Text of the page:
Jim Bradshaw: Keeping a file on region's hideaways
In the early 1970s, when I was a young reporter, I began to compile a card file of the named places of south Louisiana. It was a handy reference when I had to write about one of the places on quick notice — a fire or tornado, visit by a politician, or some other unfortunate incident usually being the cause. As I traveled here and there, I began to include notations such as “old steamboat stop” or “big lumber mill” or whatever, along with notes about people I might contact when I needed information.
In the half century since then, I have had occasion to travel to, or at least through, practically every community between the Sabine and Atchafalaya rivers and south of what I call the “boudin belt,” an imaginary line that is the boundary between north and south Louisiana. Every place I’ve visited has meant a new index card in the file, or a new notation on an old one.
The file grew like Topsy during the late 1990s, when I began a series of monthly supplements for the Lafayette Advertiser on the history of Acadiana. During that time, photographer P. C. Piazza and I followed every road we could find in south Louisiana, in search of places named on old maps that by then usually held only the remains of an old store, or sometimes not even that.
Our general plan in those travels was to find a house that looked like it might be occupied by someone of a particular age, knock on the door, and ask if anybody there might remember where Such and Such was.
It was one of the most rewarding experiences of my life. Invariably we were invited in and given fresh coffee and home-baked cookies to occupy ourselves while our new friend searched for an old scrapbook or a box of old photos, or some other remembrance.
One farmer loaded us on his tractor and hauled us into the middle of a field to show us bricks that were the remains of an old post office. He said he’d been plowing around the bricks for 40 years. Why didn’t he just plow them up? “Well, then they’d be gone,” he said.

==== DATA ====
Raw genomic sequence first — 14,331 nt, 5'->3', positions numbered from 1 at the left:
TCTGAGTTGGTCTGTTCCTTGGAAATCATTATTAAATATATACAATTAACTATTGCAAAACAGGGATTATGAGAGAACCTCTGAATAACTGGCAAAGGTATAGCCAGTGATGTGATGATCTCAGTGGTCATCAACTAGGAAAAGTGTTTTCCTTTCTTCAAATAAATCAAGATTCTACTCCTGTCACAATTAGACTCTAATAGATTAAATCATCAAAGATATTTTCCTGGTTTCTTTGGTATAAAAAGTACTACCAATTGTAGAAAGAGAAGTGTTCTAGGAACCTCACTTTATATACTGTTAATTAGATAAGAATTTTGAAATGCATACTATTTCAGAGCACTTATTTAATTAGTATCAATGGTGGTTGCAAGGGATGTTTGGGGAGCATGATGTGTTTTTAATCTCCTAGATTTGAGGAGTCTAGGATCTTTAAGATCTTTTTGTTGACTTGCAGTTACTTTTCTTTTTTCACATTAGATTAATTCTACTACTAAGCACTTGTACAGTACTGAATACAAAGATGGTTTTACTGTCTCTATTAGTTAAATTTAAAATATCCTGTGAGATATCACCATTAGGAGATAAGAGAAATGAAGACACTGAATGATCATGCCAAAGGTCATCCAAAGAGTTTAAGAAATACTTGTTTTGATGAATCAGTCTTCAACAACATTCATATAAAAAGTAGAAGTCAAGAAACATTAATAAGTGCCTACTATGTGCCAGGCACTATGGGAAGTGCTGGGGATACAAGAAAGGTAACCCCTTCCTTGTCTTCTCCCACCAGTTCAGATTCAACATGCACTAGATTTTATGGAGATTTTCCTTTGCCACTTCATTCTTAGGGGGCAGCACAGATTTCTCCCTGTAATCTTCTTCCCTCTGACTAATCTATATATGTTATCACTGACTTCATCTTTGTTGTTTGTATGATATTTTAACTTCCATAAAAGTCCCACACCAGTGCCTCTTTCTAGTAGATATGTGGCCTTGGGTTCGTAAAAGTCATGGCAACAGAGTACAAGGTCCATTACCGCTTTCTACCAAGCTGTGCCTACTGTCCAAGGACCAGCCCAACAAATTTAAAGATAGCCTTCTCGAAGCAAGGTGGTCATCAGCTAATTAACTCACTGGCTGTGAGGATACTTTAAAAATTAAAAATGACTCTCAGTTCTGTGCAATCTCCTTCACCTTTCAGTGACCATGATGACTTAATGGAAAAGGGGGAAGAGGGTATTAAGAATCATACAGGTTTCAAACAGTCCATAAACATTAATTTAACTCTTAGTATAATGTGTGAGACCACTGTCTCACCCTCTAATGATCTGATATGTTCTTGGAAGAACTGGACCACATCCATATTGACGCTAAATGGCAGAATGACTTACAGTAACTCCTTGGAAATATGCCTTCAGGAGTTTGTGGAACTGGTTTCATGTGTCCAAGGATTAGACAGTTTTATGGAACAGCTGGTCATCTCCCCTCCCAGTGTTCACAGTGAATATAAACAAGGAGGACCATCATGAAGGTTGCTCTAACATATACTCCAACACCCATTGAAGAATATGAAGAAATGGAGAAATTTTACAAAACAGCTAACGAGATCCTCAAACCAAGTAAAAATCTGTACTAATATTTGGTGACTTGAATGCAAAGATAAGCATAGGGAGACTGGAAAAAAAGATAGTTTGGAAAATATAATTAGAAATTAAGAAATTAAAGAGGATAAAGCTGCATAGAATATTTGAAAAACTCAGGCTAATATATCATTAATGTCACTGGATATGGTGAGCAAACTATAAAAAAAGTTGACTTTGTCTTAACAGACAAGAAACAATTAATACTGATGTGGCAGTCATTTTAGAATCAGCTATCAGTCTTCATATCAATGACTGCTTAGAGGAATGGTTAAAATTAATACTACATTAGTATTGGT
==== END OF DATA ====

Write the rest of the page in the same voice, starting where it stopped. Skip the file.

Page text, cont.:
There’s a lesson in there somewhere.
With the help of these guides, we found lots of old places — and picked up some tips that helped find others. For example, if you’re looking for an old homesite on the prairie, it might be useful to look for a row of chinaball trees.
These were planted near the house because they grew quickly and provided both a windbreak and a source of firewood on the treeless prairie. If you want to know where the front porch was, look for a big cedar tree. These were planted near the porches for shade, but also because they supposedly helped to keep mosquitoes away.
The file got another boost when I began writing a daily column about our history and culture that evolved into a community conversation, a sort of an oral history. Readers asked or answered questions, expanded on my comments and researches, never failed to correct my errors, sometimes argued back-and-forth over which remembrance was the correct one, and provided valuable fodder for the Named Places File.
The file is still growing. As I read old newspapers or letters or journals for one project or another, I still find names of old places, or, more often, old names that current places once went by.
I’ve thought about compiling the notes into a book, but the file has grown so bulky that, first, it would be a huge job to properly edit and annotate it, and, second, it would be bigger than most publishers would want to tackle. The A's alone take up 50 typewritten pages and the whole thing — from Abbeville to Yont-Lee (old Jefferson Davis railroad stop between Lacassine and Mermentau) — takes up 700 pages. (There are no “Z” names that I know about.)
I do have some favorites. West Ogle, an early name for the Vermilion Parish community that became Cossinade, makes me think of someone ogling the passing parade. As far as I know, there was never an East Ogle, or even just plain Ogle. Lifenite was a railroad stop between Jeanerette and New Iberia that I am told was named for a fertilizer plant. I always think that someone should build a dance hall there and change the name to Nitelife.
Stump (Vermilion Parish) makes me wonder if there was ever a Tree. Tucky Hammock in the St. Mary Parish wetlands sounds like a nice place to loll away a summer day. (There’s also a Wetfoot Hammock, but that doesn’t sound nearly as inviting.)
And then there is Point No Point, a sliver of land reaching into East Cote Blanche Bay in St. Mary. I can’t decide whether it got its name because it is so small that it really isn’t a point at all, or whether it is big enough to qualify as an actual point, but still so small there was no point in giving it a name.
A collection of Jim Bradshaw’s columns, "Cajuns and Other Characters," is now available from Pelican Publishing. You can contact him at firstname.lastname@example.org or P.O. Box 1121, Washington LA 70589.